The Obama administration has unveiled its plans to offer states and local school districts some regulatory relief from the more onerous mandates of the No Child Left Behind Act—a policy move that NSBA calls encouraging.

First proposed this summer, the initiative will allow states to request waivers to specific NCLB mandates in exchange for “serious” reform efforts designed to close achievement gaps and boost accountability.

For local school boards, such waivers could offer greater flexibility in the use of federal funds—or the elimination of the highly unpopular requirement that local districts set aside 20 percent of Title I funds for school choice and supplemental tutorial services.

States also can seek relief from NCLB’s accountability system, with its unrealistic expectation that all students will be 100-percent proficient by 2014, and from such punitive sanctions as forcing a low-per-forming school to fire its principals and teachers or close down.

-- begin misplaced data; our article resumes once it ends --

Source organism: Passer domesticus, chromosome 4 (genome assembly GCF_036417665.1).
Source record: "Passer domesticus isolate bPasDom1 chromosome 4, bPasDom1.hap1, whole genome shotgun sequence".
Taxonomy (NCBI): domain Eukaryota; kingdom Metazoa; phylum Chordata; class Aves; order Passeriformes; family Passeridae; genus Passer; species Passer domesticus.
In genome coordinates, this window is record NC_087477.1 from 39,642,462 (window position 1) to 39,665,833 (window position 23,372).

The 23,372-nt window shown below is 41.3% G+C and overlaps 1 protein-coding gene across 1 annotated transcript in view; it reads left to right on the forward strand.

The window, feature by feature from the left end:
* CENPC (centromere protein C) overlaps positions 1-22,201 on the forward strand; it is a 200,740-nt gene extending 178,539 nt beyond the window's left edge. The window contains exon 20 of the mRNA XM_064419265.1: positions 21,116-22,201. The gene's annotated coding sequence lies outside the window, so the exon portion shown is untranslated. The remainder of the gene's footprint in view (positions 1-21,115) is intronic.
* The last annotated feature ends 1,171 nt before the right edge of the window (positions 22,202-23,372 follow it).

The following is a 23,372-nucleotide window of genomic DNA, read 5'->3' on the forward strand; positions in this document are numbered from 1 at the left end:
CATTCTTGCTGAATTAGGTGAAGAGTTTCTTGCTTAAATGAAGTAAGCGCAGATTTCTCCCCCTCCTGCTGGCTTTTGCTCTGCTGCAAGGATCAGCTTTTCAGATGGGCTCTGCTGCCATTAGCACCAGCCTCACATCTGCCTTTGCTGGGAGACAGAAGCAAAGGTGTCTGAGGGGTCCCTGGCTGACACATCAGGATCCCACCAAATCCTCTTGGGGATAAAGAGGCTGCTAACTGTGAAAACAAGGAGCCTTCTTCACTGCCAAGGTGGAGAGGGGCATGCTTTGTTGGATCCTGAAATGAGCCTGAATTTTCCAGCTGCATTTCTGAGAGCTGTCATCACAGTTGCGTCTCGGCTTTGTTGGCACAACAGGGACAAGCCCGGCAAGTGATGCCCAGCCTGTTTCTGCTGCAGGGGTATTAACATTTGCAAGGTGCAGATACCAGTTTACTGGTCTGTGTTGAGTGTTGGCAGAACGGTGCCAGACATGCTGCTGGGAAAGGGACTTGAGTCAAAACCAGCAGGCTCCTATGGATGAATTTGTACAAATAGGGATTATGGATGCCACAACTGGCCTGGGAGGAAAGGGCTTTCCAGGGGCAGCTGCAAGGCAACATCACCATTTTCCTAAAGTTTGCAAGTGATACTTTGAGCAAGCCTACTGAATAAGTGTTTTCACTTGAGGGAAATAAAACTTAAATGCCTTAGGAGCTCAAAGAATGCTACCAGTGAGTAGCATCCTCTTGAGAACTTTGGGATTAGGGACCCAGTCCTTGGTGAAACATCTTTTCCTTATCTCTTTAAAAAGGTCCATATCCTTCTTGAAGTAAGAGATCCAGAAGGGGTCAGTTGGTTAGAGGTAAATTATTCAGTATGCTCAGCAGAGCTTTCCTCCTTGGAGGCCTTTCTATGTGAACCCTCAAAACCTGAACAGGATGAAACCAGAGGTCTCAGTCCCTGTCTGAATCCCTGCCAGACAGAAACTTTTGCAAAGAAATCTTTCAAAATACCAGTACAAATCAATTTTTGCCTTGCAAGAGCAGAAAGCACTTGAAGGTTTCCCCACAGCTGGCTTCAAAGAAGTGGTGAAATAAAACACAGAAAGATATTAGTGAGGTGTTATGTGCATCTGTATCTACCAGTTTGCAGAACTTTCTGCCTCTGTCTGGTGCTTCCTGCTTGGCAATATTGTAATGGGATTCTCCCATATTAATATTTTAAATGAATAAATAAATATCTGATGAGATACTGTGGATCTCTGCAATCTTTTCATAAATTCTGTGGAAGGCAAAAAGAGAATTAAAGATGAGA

The waivers will come at a price. The White House says states and local school districts will need to embrace new accountability standards, create tougher and more meaningful teacher evaluation systems, and make greater efforts to ensure all graduating students are college and career-ready.

“The purpose is not to give states and districts a reprieve from accountability, but rather to unleash energy to improve our schools at the local level,” Obama said in a statement released Friday.

NSBA has long campaigned for federal policymakers to fix the flaws of NCLB, and NSBA officials welcomed the Obama administration’s latest initiative.

“The proposed NCLB regulatory relief plan is a positive step as it could provide much needed assistance to local school district efforts to improve student achievement,” says Anne L. Bryant, NSBA’s executive director.